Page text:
Was Leicester City’s sacking of Ranieri necessary?

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There is a reason why football is our game and the most watched sport around the globe. Simply put, it brings inexplicable joy to the people. A game with such emotional pull yet all that is needed is a ball-like object and one player.  Ex- Liverpool manager, Bill Shankly, said it best “Some people believe football is a matter of life and death, I am very disappointed with that attitude. I can assure you it is much, much more important than that”. We have all experienced what sport can do for nations and regions in crisis functioning as a comforting blanket. Examples such as Chile hosting the 1962 World Cup after the 1960 earthquake, France’s 1998 multi-ethnic team enhanced race relations  and ore recently, the impact of the new findings in the Hillsborough investigation in 2016. All these and more are a testament to the power of the beautiful game.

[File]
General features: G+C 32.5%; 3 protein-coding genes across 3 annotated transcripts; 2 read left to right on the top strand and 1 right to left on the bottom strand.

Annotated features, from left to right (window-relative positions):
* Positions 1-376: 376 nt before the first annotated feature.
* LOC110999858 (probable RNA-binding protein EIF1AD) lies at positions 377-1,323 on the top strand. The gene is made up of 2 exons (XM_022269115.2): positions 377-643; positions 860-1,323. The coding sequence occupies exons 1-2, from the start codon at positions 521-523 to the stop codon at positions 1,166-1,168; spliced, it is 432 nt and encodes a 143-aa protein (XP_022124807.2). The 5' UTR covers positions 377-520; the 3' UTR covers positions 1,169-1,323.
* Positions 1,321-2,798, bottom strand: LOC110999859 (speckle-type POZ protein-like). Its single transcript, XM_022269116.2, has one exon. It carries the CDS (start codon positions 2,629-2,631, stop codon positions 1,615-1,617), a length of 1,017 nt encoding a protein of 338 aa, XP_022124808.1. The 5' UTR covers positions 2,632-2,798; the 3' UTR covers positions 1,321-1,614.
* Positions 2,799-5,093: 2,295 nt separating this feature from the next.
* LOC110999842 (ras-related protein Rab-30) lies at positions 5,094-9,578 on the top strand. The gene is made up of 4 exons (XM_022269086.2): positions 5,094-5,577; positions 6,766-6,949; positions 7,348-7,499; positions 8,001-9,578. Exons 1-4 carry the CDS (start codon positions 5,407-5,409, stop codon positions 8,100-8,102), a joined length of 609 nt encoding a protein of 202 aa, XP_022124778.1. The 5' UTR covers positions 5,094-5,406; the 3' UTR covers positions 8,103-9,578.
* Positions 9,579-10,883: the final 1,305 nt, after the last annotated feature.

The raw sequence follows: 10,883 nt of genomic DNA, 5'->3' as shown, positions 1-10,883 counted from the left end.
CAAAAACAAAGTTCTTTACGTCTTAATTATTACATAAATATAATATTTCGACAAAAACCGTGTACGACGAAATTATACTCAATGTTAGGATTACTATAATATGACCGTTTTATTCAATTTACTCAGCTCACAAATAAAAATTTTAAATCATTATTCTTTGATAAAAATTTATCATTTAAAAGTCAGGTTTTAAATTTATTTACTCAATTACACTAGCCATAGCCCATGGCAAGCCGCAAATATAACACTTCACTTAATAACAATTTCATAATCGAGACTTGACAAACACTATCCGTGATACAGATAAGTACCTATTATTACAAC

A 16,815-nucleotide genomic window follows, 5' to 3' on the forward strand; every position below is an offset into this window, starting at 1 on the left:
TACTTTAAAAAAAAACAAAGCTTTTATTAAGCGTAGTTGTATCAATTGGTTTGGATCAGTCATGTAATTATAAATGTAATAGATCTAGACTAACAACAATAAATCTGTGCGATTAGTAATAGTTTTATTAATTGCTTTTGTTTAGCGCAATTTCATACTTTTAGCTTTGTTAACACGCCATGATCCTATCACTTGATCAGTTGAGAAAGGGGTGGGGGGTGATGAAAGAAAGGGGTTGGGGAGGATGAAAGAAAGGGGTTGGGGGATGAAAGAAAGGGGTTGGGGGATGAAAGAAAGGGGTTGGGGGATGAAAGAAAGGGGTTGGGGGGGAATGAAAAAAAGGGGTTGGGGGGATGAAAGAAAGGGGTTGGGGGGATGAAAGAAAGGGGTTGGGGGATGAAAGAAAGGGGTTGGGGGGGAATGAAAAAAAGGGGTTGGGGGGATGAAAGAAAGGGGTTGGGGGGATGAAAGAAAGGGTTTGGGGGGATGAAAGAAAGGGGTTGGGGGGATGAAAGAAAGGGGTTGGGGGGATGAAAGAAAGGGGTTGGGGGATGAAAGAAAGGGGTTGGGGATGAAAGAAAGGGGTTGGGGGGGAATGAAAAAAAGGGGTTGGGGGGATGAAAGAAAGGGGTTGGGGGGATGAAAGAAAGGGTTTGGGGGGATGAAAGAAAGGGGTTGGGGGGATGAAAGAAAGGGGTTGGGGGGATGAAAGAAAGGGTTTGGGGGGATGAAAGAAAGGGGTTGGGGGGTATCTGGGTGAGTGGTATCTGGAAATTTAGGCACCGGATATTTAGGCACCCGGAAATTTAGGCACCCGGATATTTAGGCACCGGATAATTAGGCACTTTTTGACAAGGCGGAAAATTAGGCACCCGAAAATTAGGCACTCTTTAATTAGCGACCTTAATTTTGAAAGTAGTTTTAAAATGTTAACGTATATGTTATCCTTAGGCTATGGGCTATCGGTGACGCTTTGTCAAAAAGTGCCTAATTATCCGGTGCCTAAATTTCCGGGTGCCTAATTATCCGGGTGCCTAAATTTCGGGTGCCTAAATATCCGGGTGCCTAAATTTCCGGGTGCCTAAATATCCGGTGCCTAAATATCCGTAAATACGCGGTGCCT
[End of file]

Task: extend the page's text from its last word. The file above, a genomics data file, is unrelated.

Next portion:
Last season, a feat nobody could have envisioned would happen in England (the self-proclaimed best league in the world); Claudio Ranieri and his Foxes won the English league title. It was one of the most beautiful things I have witnessed as a football fan. It truly furnished the feeling of the underdog being alive, that anything is possible if you believe and with a blend of hard work and team-work, all is achievable. That Leicester team was a squad of the most unlikely heroes, including their manager who a couple months before, had been sacked by Greece for failing to the beat the football minnows, Faroe Island. His stock was undoubtedly on the slide – in the age of the new continental type manager, his breed, the old-school father figure is in danger of extinction. Football management is now a young man’s sport they say.